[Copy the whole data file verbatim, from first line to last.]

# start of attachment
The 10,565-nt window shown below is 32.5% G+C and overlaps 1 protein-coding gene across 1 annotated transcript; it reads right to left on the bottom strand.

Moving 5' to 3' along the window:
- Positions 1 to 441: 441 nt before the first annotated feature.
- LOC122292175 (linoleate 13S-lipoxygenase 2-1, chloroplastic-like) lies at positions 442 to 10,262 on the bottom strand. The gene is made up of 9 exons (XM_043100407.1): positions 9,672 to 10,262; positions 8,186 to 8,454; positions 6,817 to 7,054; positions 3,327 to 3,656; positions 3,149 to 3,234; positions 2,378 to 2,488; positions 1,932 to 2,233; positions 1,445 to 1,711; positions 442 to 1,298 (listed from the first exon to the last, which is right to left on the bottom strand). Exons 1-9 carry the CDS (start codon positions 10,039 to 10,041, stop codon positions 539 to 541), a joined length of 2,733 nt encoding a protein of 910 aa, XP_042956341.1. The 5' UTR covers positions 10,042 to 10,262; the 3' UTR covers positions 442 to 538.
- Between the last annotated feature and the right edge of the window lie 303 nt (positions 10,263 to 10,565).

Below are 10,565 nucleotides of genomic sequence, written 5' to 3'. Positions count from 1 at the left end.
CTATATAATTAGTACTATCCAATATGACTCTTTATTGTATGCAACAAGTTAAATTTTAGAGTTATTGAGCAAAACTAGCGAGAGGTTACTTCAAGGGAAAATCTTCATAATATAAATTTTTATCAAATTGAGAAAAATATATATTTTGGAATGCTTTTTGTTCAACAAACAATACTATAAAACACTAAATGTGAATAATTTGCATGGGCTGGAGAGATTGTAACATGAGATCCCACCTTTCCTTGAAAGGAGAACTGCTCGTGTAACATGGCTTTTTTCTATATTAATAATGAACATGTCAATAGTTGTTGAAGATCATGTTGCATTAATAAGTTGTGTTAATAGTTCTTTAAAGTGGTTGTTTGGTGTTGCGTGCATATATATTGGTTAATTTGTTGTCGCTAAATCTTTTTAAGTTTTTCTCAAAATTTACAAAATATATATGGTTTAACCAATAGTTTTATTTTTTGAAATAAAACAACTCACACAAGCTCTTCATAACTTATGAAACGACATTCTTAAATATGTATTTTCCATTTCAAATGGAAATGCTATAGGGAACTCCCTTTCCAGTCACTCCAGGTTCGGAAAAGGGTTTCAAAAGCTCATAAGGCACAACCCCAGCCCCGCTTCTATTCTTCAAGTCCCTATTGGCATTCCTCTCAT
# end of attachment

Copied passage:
The 10,565-nt window shown below is 32.5% G+C and overlaps 1 protein-coding gene across 1 annotated transcript; it reads right to left on the bottom strand.

Moving 5' to 3' along the window:
- Positions 1 to 441: 441 nt before the first annotated feature.
- LOC122292175 (linoleate 13S-lipoxygenase 2-1, chloroplastic-like) lies at positions 442 to 10,262 on the bottom strand. The gene is made up of 9 exons (XM_043100407.1): positions 9,672 to 10,262; positions 8,186 to 8,454; positions 6,817 to 7,054; positions 3,327 to 3,656; positions 3,149 to 3,234; positions 2,378 to 2,488; positions 1,932 to 2,233; positions 1,445 to 1,711; positions 442 to 1,298 (listed from the first exon to the last, which is right to left on the bottom strand). Exons 1-9 carry the CDS (start codon positions 10,039 to 10,041, stop codon positions 539 to 541), a joined length of 2,733 nt encoding a protein of 910 aa, XP_042956341.1. The 5' UTR covers positions 10,042 to 10,262; the 3' UTR covers positions 442 to 538.
- Between the last annotated feature and the right edge of the window lie 303 nt (positions 10,263 to 10,565).

Below are 10,565 nucleotides of genomic sequence, written 5' to 3'. Positions count from 1 at the left end.
CTATATAATTAGTACTATCCAATATGACTCTTTATTGTATGCAACAAGTTAAATTTTAGAGTTATTGAGCAAAACTAGCGAGAGGTTACTTCAAGGGAAAATCTTCATAATATAAATTTTTATCAAATTGAGAAAAATATATATTTTGGAATGCTTTTTGTTCAACAAACAATACTATAAAACACTAAATGTGAATAATTTGCATGGGCTGGAGAGATTGTAACATGAGATCCCACCTTTCCTTGAAAGGAGAACTGCTCGTGTAACATGGCTTTTTTCTATATTAATAATGAACATGTCAATAGTTGTTGAAGATCATGTTGCATTAATAAGTTGTGTTAATAGTTCTTTAAAGTGGTTGTTTGGTGTTGCGTGCATATATATTGGTTAATTTGTTGTCGCTAAATCTTTTTAAGTTTTTCTCAAAATTTACAAAATATATATGGTTTAACCAATAGTTTTATTTTTTGAAATAAAACAACTCACACAAGCTCTTCATAACTTATGAAACGACATTCTTAAATATGTATTTTCCATTTCAAATGGAAATGCTATAGGGAACTCCCTTTCCAGTCACTCCAGGTTCGGAAAAGGGTTTCAAAAGCTCATAAGGCACAACCCCAGCCCCGCTTCTATTCTTCAAGTCCCTATTGGCATTCCTCTCAT